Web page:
January 24, 2007
In a previous post, I discussed the fact that the Democrats’ proposed minimum wage increase would exempt American Samoa, a move that would strongly benefit one of the companies in Nancy Pelosi’s district. In response to the backlash caused by this action, Pelosi claimed the following (link via QandO):
"I have asked the education and labor committee as they go forward with the legislation to make sure that all of the territories have to comply with U.S. law on the minimum wage," Mrs. Pelosi said earlier this month.
Let’s see what happened:
The House, however, passed the minimum-wage bill with the American Samoa exemption.
Oops. I guess either Speaker Pelosi’s influence with the committee wasn’t strong enough, or she didn’t push quite as hard as she said she would. Go figure.
UPDATE: In the comments, Cyril points out some information that makes this seem less like a clear-cut case of corruption and more like simple hypocrisy:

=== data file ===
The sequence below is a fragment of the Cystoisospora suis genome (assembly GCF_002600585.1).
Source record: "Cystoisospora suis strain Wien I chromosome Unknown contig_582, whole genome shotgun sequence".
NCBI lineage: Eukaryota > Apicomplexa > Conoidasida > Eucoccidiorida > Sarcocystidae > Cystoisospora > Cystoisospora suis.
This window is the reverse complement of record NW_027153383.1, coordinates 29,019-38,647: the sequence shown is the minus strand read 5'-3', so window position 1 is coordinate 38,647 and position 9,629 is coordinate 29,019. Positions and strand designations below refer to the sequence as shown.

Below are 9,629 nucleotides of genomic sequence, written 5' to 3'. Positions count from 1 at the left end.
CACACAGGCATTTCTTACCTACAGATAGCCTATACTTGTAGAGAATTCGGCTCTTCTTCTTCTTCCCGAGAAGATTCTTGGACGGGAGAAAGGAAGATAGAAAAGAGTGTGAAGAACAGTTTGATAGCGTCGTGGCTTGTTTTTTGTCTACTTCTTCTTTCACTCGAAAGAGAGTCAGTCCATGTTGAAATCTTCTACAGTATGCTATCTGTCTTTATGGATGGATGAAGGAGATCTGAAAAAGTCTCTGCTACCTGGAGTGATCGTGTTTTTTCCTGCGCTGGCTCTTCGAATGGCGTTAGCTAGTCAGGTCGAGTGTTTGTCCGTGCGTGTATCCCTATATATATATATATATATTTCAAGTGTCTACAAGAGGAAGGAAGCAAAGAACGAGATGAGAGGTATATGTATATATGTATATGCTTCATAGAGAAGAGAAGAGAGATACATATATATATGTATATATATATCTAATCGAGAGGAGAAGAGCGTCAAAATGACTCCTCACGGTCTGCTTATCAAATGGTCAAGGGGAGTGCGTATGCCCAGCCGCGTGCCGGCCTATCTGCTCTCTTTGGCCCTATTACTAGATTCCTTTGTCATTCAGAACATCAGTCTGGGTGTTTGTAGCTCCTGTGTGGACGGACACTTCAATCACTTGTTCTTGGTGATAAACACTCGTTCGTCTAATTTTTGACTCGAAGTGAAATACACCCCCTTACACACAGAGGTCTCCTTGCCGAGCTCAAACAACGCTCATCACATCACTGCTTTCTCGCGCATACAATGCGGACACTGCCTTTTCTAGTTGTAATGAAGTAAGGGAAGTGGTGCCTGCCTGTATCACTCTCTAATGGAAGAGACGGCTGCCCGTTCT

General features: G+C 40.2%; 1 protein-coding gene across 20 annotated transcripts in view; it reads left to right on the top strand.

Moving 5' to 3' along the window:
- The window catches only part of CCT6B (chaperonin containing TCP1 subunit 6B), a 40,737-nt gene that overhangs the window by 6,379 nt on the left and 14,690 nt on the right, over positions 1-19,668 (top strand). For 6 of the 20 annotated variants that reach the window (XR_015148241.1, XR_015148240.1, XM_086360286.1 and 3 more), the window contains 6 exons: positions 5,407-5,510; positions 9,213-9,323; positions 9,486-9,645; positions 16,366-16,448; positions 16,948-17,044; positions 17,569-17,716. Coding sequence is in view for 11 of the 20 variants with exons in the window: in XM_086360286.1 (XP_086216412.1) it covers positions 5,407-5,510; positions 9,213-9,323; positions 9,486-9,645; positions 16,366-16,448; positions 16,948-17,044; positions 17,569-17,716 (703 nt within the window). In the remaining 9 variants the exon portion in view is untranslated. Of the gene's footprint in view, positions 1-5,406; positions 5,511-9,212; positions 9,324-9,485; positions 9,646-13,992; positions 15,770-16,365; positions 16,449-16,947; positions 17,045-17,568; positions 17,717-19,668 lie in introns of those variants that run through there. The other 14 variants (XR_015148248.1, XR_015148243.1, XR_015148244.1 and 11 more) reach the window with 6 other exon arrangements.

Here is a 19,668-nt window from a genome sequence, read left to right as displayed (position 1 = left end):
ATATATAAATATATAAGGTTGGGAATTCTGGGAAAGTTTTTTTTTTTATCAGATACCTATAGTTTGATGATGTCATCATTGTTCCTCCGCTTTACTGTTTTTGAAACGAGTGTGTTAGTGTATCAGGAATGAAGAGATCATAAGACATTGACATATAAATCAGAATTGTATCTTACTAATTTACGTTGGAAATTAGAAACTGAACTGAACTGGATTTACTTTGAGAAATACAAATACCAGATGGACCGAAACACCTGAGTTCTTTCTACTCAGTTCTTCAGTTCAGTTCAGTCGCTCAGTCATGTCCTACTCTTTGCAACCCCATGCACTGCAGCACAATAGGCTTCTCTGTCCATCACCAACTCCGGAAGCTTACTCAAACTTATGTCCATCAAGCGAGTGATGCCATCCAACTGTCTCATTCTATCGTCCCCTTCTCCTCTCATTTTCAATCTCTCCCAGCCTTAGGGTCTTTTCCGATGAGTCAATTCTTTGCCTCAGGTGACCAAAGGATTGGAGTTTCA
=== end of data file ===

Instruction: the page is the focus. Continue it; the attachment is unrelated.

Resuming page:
Pelosi co-sponsored the Fair Minimum Wage Act of 1999 (and subsequent
bills), all of which had pretty much the same language. But all of
those bills were sponsored BEFORE Del Monte bought StarKist. All of
those bills included a wage hike for the Commonwealth of the Northern
Mariana Islands but not for American Samoa.
This information is similar to that presented in the defense of Pelosi posted by Media Matters. While I don’t believe that it lets the Speaker off the hook, particularly given her statement that she would have this loophole closed, I do believe that it makes it significantly less likely that this was an attempt to reward a company in her district and more likely that it was merely a recognition of the negative effects a minimum wage would have on a Democratic constituency. I still think it is worth looking into, but I am less inclined to believe that there was any sort of quid pro quo here.